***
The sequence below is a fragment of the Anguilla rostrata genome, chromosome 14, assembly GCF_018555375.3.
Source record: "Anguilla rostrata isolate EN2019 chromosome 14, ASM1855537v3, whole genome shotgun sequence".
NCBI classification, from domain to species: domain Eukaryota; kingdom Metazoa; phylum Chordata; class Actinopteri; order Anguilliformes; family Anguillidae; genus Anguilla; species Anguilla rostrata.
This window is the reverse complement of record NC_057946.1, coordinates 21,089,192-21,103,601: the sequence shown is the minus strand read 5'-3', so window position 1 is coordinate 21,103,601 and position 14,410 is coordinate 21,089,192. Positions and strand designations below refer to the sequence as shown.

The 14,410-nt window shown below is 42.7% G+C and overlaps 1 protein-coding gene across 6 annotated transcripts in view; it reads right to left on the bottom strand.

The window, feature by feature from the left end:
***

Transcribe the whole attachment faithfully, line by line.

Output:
The sequence below is a fragment of the Anguilla rostrata genome, chromosome 14, assembly GCF_018555375.3.
Source record: "Anguilla rostrata isolate EN2019 chromosome 14, ASM1855537v3, whole genome shotgun sequence".
NCBI classification, from domain to species: domain Eukaryota; kingdom Metazoa; phylum Chordata; class Actinopteri; order Anguilliformes; family Anguillidae; genus Anguilla; species Anguilla rostrata.
This window is the reverse complement of record NC_057946.1, coordinates 21,089,192-21,103,601: the sequence shown is the minus strand read 5'-3', so window position 1 is coordinate 21,103,601 and position 14,410 is coordinate 21,089,192. Positions and strand designations below refer to the sequence as shown.

The 14,410-nt window shown below is 42.7% G+C and overlaps 1 protein-coding gene across 6 annotated transcripts in view; it reads right to left on the bottom strand.

The window, feature by feature from the left end: